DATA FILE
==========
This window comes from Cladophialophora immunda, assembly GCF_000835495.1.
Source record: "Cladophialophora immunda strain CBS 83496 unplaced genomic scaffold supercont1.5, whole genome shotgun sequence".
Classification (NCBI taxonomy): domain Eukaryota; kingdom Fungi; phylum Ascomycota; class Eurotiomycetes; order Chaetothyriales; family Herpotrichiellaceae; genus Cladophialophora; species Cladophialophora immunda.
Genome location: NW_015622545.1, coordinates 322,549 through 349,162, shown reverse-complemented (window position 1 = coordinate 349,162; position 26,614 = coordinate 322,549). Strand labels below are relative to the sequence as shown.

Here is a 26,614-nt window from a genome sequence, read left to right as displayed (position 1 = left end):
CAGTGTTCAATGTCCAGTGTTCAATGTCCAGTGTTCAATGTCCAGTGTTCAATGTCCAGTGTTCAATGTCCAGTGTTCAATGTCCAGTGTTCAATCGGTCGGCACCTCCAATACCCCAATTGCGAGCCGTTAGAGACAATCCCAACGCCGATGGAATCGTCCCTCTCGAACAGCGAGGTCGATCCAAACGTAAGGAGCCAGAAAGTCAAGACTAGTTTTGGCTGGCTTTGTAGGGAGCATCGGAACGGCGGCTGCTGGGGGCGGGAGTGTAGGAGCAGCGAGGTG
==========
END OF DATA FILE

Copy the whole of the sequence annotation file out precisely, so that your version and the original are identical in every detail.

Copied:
This window comes from Cladophialophora immunda, assembly GCF_000835495.1.
Source record: "Cladophialophora immunda strain CBS 83496 unplaced genomic scaffold supercont1.5, whole genome shotgun sequence".
Classification (NCBI taxonomy): domain Eukaryota; kingdom Fungi; phylum Ascomycota; class Eurotiomycetes; order Chaetothyriales; family Herpotrichiellaceae; genus Cladophialophora; species Cladophialophora immunda.
Genome location: NW_015622545.1, coordinates 322,549 through 349,162, shown reverse-complemented (window position 1 = coordinate 349,162; position 26,614 = coordinate 322,549). Strand labels below are relative to the sequence as shown.

Here is a 26,614-nt window from a genome sequence, read left to right as displayed (position 1 = left end):
CAGTGTTCAATGTCCAGTGTTCAATGTCCAGTGTTCAATGTCCAGTGTTCAATGTCCAGTGTTCAATGTCCAGTGTTCAATGTCCAGTGTTCAATCGGTCGGCACCTCCAATACCCCAATTGCGAGCCGTTAGAGACAATCCCAACGCCGATGGAATCGTCCCTCTCGAACAGCGAGGTCGATCCAAACGTAAGGAGCCAGAAAGTCAAGACTAGTTTTGGCTGGCTTTGTAGGGAGCATCGGAACGGCGGCTGCTGGGGGCGGGAGTGTAGGAGCAGCGAGGTG